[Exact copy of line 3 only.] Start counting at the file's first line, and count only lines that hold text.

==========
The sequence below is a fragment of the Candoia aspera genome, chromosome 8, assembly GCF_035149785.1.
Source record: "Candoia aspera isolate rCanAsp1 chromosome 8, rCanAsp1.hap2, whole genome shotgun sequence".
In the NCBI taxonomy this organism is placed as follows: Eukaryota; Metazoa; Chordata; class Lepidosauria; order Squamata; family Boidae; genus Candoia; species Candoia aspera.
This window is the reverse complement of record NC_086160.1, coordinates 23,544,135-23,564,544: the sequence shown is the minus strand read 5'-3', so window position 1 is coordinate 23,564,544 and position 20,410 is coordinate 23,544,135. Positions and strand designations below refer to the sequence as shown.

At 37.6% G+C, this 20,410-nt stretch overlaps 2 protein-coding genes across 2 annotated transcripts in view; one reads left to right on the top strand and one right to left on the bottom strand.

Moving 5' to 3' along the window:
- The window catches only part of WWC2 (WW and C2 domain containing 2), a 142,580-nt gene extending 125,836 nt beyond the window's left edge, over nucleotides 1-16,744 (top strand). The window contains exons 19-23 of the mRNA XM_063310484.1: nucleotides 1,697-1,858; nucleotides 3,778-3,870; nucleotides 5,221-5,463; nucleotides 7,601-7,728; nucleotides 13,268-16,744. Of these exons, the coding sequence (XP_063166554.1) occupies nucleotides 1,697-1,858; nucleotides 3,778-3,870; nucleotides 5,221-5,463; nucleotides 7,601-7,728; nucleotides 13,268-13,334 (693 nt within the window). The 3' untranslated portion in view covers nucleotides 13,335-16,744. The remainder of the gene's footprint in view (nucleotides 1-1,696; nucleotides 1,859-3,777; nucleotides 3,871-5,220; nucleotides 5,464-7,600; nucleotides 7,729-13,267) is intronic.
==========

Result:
In the NCBI taxonomy this organism is placed as follows: Eukaryota; Metazoa; Chordata; class Lepidosauria; order Squamata; family Boidae; genus Candoia; species Candoia aspera.